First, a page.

How Much Down Payment for a Car Do You Need? Your Questions Answered
Before walking into the dealership, take time to understand how much down payment you need for a car and how the financing process works.
Contributing Writer at Tally
June 28, 2022
Purchasing a vehicle can be a complex process. Researching a new car, pulling your finances together and walking into a dealership can all be daunting. However, it’s something most of us will do in our lifetime, considering that 91.55% of households have access to at least one vehicle.
Before walking into the dealership, it’s important to do your homework. This primarily means having your finances in order.
One of the most significant financial aspects of buying a car is the down payment. A down payment is a sum of money that you pay at the onset of the purchase. It is typically expressed as a percentage of the total purchase price.
This article answers many frequently asked questions regarding down payments and auto purchases. We’ll start by explaining what a down payment is and then answer the questions, “How much down payment for a car is needed if it’s new?” and “How much down payment for a car is needed if it’s used?”
We’ll then answer questions regarding the importance of down payments, the payment options you have when purchasing a vehicle and what you can expect from the purchasing process.
What is a down payment?
A down payment is a sum of cash that you pay upfront when financing a new purchase, like a car. Down payments are typically expressed as a percentage of the total purchase price.
For instance, let’s say that you are going to purchase a new vehicle for $40,000. You decide that you are going to pay $4,000 at the onset of the purchase. Upon doing so, you will have made a 10% down payment toward the vehicle purchase.
Your outstanding balance on the vehicle is now $36,000. You may seek to secure an auto loan to cover this cost. This is known as “financing.” We’ll dive into the specifics of financing in the sections below.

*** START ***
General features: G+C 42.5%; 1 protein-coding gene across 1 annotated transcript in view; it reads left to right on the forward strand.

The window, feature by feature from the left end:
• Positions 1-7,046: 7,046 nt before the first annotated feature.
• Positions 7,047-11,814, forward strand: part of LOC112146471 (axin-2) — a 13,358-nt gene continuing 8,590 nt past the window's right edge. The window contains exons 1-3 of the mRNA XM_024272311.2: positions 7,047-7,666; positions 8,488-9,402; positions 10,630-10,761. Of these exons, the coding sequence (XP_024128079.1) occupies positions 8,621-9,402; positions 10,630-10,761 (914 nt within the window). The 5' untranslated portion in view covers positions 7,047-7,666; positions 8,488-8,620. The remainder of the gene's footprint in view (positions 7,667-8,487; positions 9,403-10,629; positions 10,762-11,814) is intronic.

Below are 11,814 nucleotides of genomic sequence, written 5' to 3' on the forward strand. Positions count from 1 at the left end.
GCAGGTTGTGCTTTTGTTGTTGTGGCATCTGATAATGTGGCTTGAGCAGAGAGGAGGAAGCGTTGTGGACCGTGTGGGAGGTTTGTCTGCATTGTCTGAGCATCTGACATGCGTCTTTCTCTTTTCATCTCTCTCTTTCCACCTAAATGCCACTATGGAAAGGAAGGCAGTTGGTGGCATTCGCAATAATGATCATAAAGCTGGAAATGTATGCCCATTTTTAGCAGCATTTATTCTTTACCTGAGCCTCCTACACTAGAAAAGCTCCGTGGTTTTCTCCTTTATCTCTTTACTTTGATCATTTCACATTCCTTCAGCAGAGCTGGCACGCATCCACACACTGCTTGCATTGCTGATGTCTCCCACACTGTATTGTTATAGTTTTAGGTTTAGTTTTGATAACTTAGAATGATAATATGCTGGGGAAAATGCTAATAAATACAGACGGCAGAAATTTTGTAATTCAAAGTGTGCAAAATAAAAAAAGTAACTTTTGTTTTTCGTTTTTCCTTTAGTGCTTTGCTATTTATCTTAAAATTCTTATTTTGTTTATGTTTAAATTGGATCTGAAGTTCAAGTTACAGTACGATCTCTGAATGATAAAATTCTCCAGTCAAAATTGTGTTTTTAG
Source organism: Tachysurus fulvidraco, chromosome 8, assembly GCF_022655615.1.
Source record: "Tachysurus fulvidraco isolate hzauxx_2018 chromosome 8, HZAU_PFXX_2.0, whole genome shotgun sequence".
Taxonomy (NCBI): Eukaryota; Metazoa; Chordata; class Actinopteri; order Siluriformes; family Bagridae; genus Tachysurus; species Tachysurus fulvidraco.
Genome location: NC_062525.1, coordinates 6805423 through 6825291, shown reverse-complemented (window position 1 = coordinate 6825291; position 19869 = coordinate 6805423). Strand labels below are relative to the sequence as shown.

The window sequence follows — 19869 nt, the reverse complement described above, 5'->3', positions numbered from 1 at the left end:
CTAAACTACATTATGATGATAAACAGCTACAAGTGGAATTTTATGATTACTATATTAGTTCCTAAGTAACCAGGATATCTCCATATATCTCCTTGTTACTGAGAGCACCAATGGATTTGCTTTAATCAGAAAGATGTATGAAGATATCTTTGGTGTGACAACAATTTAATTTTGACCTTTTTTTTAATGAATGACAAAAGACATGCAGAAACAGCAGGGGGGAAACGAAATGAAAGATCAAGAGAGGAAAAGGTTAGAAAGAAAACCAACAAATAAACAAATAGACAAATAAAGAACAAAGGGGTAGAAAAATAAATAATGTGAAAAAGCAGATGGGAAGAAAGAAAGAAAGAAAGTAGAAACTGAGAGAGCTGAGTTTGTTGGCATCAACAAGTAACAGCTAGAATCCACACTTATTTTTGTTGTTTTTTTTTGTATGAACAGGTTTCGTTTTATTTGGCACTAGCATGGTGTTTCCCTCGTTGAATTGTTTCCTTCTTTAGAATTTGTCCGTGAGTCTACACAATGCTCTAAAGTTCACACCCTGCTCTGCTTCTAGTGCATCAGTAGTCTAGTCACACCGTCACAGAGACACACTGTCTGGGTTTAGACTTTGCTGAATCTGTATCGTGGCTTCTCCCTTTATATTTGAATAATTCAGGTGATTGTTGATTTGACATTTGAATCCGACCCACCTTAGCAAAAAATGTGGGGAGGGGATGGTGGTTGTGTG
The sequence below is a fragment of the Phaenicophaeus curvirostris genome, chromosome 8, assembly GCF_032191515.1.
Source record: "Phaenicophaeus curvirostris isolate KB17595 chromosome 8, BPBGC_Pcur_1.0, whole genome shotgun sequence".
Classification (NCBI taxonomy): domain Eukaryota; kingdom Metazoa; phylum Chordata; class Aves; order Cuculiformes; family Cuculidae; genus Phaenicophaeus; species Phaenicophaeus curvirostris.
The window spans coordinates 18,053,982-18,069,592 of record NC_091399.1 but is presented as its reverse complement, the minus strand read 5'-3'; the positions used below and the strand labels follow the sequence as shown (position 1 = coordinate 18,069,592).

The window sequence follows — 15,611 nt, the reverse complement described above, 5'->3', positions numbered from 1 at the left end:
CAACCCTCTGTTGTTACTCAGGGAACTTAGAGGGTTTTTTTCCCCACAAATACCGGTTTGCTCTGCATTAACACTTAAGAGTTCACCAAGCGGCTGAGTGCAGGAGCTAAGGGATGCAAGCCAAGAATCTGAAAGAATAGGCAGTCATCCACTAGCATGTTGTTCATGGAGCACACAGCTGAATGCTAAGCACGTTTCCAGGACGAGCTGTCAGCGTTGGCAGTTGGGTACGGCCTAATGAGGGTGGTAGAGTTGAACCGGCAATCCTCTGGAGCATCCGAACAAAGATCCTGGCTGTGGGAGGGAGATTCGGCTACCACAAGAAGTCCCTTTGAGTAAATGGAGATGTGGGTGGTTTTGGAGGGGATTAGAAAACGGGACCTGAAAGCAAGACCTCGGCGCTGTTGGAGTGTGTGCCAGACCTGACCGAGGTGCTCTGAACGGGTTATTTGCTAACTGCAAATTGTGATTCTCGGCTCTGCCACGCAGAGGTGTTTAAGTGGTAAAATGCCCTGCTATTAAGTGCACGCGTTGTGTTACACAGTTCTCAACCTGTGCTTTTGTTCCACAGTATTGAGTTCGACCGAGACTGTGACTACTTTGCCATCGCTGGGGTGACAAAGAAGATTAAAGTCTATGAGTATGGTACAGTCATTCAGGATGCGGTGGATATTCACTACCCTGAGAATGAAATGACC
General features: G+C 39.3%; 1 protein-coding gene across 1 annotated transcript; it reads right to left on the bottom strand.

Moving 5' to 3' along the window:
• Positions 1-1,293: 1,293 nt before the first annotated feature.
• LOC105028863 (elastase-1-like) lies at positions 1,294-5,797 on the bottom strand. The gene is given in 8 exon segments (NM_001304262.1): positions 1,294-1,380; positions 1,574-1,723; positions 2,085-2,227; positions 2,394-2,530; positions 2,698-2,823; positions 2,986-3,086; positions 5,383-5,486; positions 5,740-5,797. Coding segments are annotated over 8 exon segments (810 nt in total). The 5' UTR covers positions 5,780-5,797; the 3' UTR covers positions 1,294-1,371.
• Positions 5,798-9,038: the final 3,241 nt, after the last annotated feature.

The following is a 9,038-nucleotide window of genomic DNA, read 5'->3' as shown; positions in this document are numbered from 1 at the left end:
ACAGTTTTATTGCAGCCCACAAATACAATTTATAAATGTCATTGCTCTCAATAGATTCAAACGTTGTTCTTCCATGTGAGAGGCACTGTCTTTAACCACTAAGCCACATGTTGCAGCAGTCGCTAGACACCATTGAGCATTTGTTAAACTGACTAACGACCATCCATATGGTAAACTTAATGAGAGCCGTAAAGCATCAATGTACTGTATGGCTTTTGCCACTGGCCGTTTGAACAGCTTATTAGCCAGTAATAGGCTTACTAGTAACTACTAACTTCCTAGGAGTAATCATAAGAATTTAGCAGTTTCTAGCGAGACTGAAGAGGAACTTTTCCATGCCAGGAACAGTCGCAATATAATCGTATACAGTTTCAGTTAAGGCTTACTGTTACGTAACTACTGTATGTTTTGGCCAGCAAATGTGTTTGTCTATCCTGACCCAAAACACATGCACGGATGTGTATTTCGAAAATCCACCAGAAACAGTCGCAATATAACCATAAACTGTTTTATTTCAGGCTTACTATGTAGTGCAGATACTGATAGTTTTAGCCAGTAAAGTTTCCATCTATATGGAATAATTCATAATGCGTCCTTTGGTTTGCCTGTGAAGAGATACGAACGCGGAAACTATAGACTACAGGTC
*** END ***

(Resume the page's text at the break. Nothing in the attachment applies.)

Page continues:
How much down payment for a car is needed if it’s new?
If you’re purchasing a new vehicle, it’s recommended that your down payment amount equal at least 20% of your purchase price. The reason is that 20% will typically offset your car’s first-year depreciation. Edmunds describes depreciation as “the amount by which the value of a vehicle declines from its purchase price to its estimated resale value.”
Cars depreciate around 10% when you drive them off the lot. By putting at least 20% down, you lower the risk of having an upside-down car loan — in that case, you owe more to your lender than your car’s value.
This could become a significant problem if you were to be in an accident and your car was totaled. The payment from your insurance company would likely be worth the cash value of the vehicle, which may not be enough to pay off the amount you owe on the car’s loan.
Let’s say, for the sake of example, that you put zero down on a $40,000 vehicle. You’re in an accident within the first week of ownership. Because you put zero down, your loan amount is $40,000.
Accounting for the 10% depreciation that occurred as soon as you purchased the car, your insurance company estimates the cash value at $36,000. You still owe $40,000 to your lender, but you’ll only have $36,000 cash from your insurance company. You also need to secure another car.
This example is a bit extreme, but it illustrates why it’s important that your down payment amount covers your first-year depreciation. You could look into gap insurance to cover the difference between what your vehicle is worth and what you owe to your lender. However, gap insurance is another expense, as you’ll have to pay premiums and potentially a deductible.
If you put a large down payment on your car, you may be able to avoid having to purchase gap insurance. Your lender can help you determine whether this is true based on your financial situation and the vehicle you’re purchasing.
How much down payment for a car is needed if it’s used?
If you’re buying a used car, you’ll want to consider putting down at least 10% of your purchase price. Depreciation is not as rapid with used cars, so you can afford to put down less money. A 10% down payment should cover your first-year depreciation on a used car.
Do you have to make a down payment?
Generally, you don’t have to make a down payment. But some lenders may have stipulations that require borrowers to put down at least some amount of money before financing.